By Ambriah Underwood
The cultural intersection between Passover and Easter came to a head at an interfaith panel Wednesday, when the topic of food was on everyone’s mind.
Three faith-based leaders—Rabbi Aderet Drucker, Lisa Lytwyn and Jessica Senasack—were panelists who spoke at the Multicultural and Interfaith Lunch & Learn: Easter and Passover.
Located at the Adele H. Stamp Student Union, the speakers talked about the relationship between religious customs and food preparation.
For Passover, “the focus is on the journey from slavery to freedom,” said Drucker.
It’s a time when people can recognize the struggle for Jewish liberation in ancient Egypt and discuss similarly-themed current events related to oppression and immigration, she said.
During the first two nights of Passover, Jews embrace the ceremonial feast that is Seder and use these discussions to reflect.
“You’re supposed to walk away from the Seder a changed person,” Drucker, campus rabbi and Hillel director of Jewish Life and Learning, said.
Likewise, for many Christians, Easter is a time for families to gather, eat, and observe their religious practices in a much more structured, ritualistic fashion than a typical Sunday at church.
Lytwyn, a coordinator for the campus ministry of this university’s Catholic Student Center, said that Easter, in contrast to holidays like Christmas, is “authentically reflecting what we believe about the two holy days.”
The Americanization of certain holidays rooted in religious significance caught the attention of the panelists. Christmas, a day that commemorates the birth of the Christian messiah, Jesus Christ, is a much more commercialized practice that non-Christians and believers alike often celebrate, said Senasack.
Drucker agreed, likening the materialistic importance given to gift-giving on Christmas to that of gift-giving on Hanukkah.
Senasack, UMD chaplain for the Baptist Collegiate Ministries, ultimately said that when examining the value of Easter, “it’s not really about you getting a chocolate bunny.”
For Christians, it’s their “most important feast of the year,” said Lynwyn.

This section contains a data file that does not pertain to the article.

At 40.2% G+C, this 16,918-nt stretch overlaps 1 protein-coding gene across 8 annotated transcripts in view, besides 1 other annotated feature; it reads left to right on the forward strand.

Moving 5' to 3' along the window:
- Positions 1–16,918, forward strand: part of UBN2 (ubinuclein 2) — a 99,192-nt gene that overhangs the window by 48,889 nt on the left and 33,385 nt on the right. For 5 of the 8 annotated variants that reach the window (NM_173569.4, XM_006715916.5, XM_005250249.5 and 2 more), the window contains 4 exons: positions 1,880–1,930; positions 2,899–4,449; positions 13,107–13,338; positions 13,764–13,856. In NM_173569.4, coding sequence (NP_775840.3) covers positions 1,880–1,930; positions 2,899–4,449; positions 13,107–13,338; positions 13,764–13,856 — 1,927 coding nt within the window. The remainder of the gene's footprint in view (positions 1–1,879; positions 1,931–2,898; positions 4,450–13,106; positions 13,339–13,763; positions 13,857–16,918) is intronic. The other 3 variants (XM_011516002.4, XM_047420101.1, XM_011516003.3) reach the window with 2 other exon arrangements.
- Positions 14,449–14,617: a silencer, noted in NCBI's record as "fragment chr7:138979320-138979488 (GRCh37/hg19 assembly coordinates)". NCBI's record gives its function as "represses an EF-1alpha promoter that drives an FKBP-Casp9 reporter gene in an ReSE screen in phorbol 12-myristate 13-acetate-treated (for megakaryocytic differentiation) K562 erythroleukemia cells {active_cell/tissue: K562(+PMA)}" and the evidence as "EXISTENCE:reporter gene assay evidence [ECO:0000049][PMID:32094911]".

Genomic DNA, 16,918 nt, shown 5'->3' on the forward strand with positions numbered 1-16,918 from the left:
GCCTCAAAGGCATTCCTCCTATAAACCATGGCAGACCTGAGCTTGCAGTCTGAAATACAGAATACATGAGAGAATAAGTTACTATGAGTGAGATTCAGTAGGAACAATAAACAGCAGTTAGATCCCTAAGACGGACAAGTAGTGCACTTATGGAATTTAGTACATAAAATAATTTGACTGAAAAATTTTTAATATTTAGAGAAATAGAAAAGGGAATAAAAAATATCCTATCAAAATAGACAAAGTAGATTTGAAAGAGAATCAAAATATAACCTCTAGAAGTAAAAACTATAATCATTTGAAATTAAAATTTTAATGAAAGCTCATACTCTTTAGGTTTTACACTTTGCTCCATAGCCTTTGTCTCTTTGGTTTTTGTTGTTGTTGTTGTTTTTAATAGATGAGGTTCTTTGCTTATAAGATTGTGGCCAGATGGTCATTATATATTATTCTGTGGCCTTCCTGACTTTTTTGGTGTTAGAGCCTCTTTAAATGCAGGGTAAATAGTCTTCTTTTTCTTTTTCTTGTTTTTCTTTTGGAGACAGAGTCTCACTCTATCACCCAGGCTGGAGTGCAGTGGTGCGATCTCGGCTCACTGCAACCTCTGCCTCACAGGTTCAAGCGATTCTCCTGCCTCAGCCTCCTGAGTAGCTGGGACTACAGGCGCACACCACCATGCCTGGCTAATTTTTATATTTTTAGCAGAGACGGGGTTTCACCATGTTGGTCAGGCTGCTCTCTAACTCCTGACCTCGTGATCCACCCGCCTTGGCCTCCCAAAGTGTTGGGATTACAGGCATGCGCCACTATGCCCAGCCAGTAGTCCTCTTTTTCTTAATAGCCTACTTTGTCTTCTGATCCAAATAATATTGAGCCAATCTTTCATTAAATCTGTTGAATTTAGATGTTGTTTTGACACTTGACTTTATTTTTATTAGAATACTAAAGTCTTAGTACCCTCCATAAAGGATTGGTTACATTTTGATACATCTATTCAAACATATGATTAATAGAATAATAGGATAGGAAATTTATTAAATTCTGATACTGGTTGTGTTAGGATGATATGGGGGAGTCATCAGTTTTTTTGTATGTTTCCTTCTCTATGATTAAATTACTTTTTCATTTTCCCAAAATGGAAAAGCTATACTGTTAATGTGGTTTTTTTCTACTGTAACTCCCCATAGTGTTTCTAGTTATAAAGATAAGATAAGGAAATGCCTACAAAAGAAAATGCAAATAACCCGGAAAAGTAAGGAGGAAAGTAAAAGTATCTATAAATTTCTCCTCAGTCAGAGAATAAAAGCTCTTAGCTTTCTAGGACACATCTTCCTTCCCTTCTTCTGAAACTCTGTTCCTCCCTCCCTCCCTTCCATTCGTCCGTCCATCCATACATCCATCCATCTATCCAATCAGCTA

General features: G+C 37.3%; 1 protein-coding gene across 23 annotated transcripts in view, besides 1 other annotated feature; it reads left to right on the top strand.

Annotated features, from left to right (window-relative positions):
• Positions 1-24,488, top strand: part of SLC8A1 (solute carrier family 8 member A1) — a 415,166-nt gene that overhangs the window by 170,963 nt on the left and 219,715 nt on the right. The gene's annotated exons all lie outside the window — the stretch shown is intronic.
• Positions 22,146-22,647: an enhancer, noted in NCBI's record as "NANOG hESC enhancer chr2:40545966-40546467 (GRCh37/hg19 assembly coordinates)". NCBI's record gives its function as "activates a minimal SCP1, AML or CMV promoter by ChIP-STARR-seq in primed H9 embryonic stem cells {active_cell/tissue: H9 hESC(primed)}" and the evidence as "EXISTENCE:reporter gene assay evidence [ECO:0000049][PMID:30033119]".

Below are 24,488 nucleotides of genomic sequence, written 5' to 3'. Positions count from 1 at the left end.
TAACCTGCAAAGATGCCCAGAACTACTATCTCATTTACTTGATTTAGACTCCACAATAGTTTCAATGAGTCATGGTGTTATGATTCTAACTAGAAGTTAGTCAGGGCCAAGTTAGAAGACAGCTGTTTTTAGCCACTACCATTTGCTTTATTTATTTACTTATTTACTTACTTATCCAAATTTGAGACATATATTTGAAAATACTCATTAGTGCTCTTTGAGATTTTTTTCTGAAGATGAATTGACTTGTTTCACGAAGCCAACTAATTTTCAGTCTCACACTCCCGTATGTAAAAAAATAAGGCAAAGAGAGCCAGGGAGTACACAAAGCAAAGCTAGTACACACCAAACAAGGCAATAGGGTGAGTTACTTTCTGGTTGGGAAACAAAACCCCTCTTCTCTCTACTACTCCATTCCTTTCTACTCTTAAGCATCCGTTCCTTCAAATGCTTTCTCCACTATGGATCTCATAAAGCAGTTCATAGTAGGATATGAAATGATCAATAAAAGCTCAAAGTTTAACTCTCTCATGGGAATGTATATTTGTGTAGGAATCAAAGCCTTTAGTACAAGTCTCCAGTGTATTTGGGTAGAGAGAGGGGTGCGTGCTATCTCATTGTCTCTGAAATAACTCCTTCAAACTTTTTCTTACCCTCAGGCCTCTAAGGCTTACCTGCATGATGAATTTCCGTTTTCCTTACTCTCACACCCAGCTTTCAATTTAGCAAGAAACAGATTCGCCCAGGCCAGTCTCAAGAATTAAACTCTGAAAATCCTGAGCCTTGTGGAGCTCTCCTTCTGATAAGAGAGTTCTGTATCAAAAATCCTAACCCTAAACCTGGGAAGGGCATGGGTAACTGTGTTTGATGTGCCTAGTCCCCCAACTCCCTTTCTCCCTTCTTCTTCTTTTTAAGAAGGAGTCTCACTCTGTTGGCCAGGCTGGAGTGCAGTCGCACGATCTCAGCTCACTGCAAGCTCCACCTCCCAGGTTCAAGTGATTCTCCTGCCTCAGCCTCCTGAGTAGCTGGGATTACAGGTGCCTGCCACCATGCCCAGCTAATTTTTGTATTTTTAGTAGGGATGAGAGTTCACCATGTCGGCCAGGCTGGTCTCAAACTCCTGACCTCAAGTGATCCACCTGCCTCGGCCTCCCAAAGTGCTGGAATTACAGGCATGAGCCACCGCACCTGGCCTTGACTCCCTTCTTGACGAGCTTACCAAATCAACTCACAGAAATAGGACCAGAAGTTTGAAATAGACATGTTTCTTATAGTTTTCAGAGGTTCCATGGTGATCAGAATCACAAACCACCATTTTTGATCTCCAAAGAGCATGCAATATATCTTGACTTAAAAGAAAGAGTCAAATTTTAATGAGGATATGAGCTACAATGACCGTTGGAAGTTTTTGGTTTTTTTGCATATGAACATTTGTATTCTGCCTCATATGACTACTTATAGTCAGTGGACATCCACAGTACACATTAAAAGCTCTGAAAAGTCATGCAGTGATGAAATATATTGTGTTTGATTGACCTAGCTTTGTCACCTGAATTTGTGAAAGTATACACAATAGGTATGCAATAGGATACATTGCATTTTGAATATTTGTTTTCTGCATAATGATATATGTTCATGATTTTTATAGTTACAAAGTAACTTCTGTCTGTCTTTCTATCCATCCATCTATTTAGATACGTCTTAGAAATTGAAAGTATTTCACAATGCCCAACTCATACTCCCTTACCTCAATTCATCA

Though there is a lot of variation within every religion—something that Drucker described as a “pendulum swing”—she said one thing that appears to remain the same in the adherence of Passover is “ridding yourself of leaven.”
Whether it’s donated, burnedor sold—a method Drucker said can be particularly useful for those who work at places that own leaven products like a bakery or liquor store—the removal of leaven is key.
The elimination of leaven has symbolic meaning, Drucker said, as people get rid of things that have held them down or back. She said it’s something that is replicated physically, internally and spiritually.
For Lytwyn, Christianity provides similar awakenings and answers as Easter focuses on the “restoration of the relationship between God and man.”
Through Catholic tradition, Lytwyn said, there’s the celebration of three successive days: Holy Thursday, Good Friday and Easter.
“It’s just a very beautiful time,” said Lytwyn.
Alexya Brown, a sophomore behavior and community health major, said that the event helped illuminate the intersection between Passover and Easter.
As she ate matzah, she said that she hopes the panel “leaves everyone more open-minded.”
Host Nick Schmitz, the chair of the Interfaith Committee at Catholic Terps, pointed out that the panel was composed of three women who are leaders within their religious circles, something he said was a progressive feat.
Senasack thinks that the Bible, while taking place during a period in which many women were considered property, also has some progressive moments like when a woman named Mary Magdalene witnesses Christ’s resurrection.
“I think that it validates women,” said Senasack.
Sophomore behavior and community health major Mary Joseph “MJ” Acevedo said she enjoyed being in “an area [where] different backgrounds and faiths come together.”
While one meeting can’t possibly cover the entirety of thousands of years of religious customs and practices, it’s an opportunity for students to take a step toward diversifying their sense of cultural understanding.
“I know a lot,” said Senasack, “but I don’t know everything.”